With his transportation package in jeopardy, Gov. Bob McDonnell toured the state Thursday to pressure lawmakers into backing his plan to eliminate the gas tax and hike the sales tax to raise money for badly needed roads.

McDonnell stopped by a Herndon tech business center to rally support for his proposal, which he estimates will raise $3.1 billion for transportation projects in the next five years. In a call to action, he pleaded for business and community leaders to contact their representatives in Richmond.

"I need your help," McDonnell said. "They need to hear from you this is the package that can pass."

McDonnell wants to abolish the 17.5-cent tax on a gallon of gasoline and raise the sales tax from 5 percent to 5.8 percent, while increasing fees on registering vehicles and collecting sales taxes for online purchases. He also wants to shift some general fund money to road work.

That proposal appears to be the most palatable to Virginia voters. According to a survey released Thursday by Christopher Newport University, 63 percent of Virginians support the governor's plan. When polled individually, 45 percent support raising the sales tax, while less than a third of voters liked the idea of a gas tax hike or new tolls.

But his plan took a blow this week when Del. Joe May, a Leesburg Republican who chairs the House Transportation Committee, and two other Northern Virginia Republicans introduced a competing plan that raises the sales tax by 0.5 cents and eliminates the 2.5-cent tax on food. That package also allows localities to raise their sales tax to pay for local roads projects.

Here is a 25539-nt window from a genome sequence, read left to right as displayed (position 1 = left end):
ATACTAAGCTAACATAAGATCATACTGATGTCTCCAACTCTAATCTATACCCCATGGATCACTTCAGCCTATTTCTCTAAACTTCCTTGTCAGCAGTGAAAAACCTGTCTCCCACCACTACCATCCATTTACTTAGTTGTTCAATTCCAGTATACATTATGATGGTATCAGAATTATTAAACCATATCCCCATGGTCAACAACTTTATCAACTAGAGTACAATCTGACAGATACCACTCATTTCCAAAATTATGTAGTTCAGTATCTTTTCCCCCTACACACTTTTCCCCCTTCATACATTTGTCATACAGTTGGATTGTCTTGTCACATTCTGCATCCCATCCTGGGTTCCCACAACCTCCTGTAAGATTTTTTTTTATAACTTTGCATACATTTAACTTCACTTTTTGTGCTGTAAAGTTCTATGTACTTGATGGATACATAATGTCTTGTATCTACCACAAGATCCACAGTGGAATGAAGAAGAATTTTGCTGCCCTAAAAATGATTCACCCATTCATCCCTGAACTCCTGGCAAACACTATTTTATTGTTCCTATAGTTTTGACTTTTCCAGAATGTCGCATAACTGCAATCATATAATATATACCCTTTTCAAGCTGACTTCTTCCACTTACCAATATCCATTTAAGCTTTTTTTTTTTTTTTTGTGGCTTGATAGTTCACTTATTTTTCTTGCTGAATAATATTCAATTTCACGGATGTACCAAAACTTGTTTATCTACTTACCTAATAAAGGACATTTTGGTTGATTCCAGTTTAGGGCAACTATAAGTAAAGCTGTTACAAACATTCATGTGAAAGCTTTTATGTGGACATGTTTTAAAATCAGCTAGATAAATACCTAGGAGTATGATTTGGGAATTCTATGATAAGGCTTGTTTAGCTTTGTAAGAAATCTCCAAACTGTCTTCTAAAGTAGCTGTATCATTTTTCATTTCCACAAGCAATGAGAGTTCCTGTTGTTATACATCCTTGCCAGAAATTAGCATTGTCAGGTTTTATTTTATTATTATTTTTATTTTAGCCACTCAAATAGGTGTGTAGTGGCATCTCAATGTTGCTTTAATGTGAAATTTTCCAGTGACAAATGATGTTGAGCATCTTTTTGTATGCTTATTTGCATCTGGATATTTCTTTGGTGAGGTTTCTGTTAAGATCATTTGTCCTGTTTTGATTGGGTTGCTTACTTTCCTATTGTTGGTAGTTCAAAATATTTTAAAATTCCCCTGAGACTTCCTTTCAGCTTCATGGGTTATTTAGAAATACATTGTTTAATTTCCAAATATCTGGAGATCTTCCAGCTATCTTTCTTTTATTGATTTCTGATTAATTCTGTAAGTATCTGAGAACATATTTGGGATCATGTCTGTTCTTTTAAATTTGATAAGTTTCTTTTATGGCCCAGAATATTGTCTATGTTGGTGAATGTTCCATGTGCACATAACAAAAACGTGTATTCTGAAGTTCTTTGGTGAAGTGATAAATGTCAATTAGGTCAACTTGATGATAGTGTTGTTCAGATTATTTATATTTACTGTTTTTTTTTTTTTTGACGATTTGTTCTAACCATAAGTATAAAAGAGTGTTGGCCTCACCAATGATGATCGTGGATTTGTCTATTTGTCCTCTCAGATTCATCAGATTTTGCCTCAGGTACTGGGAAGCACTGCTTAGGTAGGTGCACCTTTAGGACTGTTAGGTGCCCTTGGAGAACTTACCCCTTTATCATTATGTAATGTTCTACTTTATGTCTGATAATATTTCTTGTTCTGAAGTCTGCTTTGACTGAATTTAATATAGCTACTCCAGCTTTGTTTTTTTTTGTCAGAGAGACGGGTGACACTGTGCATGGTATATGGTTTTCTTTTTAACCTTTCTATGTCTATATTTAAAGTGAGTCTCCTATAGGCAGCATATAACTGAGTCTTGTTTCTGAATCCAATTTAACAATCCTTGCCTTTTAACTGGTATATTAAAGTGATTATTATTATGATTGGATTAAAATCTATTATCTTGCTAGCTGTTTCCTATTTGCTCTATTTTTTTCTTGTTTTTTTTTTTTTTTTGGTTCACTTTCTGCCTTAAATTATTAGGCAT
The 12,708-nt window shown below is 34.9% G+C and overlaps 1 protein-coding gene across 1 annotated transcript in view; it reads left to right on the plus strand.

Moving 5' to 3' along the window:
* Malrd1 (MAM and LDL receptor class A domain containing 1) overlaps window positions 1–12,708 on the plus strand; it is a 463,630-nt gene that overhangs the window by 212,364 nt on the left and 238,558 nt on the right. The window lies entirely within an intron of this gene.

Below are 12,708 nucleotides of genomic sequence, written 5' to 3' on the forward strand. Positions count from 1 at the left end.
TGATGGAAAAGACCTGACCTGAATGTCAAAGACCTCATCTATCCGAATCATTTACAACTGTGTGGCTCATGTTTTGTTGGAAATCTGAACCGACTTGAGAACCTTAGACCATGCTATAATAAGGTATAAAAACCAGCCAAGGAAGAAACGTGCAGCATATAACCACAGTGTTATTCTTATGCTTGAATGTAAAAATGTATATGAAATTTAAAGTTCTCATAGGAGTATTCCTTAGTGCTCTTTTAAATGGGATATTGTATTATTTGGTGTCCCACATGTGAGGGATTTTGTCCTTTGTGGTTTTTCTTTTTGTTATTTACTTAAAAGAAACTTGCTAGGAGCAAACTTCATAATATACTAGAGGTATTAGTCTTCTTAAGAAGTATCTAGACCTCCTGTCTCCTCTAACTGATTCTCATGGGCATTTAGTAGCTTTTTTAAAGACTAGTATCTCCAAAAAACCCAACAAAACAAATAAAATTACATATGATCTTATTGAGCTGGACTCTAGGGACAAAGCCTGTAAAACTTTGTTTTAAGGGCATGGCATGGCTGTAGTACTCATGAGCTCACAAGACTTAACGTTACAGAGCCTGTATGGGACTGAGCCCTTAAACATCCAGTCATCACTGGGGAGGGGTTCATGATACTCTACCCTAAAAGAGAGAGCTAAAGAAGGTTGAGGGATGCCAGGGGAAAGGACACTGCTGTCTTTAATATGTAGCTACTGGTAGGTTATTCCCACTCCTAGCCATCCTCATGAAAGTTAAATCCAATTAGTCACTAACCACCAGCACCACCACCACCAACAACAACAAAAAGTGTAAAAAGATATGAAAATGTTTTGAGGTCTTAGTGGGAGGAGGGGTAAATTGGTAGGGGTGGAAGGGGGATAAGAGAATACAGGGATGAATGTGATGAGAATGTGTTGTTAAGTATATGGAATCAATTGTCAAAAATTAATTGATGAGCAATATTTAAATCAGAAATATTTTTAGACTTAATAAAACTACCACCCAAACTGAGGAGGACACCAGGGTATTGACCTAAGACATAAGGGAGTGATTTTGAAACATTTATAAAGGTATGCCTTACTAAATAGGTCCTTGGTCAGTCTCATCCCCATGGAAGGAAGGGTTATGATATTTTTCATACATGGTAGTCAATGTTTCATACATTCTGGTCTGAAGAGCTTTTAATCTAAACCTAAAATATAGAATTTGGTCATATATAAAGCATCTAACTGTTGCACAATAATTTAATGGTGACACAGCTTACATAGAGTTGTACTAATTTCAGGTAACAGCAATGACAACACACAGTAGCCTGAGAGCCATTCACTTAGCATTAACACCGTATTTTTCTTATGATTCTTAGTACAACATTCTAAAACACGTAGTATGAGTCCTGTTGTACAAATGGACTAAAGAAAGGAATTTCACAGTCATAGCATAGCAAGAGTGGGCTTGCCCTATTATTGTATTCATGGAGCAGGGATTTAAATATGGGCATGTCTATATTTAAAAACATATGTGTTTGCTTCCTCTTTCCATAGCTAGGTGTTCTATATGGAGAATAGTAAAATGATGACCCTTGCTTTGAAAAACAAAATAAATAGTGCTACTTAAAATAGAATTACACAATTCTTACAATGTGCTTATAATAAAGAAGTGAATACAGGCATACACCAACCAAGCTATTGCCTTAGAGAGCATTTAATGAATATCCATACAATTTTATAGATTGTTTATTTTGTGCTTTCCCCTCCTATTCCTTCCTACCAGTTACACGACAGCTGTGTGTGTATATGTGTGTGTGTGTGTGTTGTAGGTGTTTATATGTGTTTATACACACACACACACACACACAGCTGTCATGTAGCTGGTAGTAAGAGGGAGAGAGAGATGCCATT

Other proposals, like imposing a 5 percent tax on wholesale gasoline, are being considered, as well.

"The [transportation] committee is going to try to take ideas from each of these things and craft a bill," said Del. Dave Albo, a Springfield Republican who is working with May.

Democrats in the Senate have also dismissed the governor's plan, and Minority Leader Dick Saslaw, D-Springfield, has called for a large tax hike to pay for roads and schools.

McDonnell said Thursday he'll block any major tax increases and criticized lawmakers for putting forth proposals that in his determination had little chance of passing both chambers.

"Let's be realistic about what's good economics, what fixes the problem with maintenance and what can actually pass," McDonnell said. "If a bill doesn't meet all three of those criteria, then I think you're wasting your time. "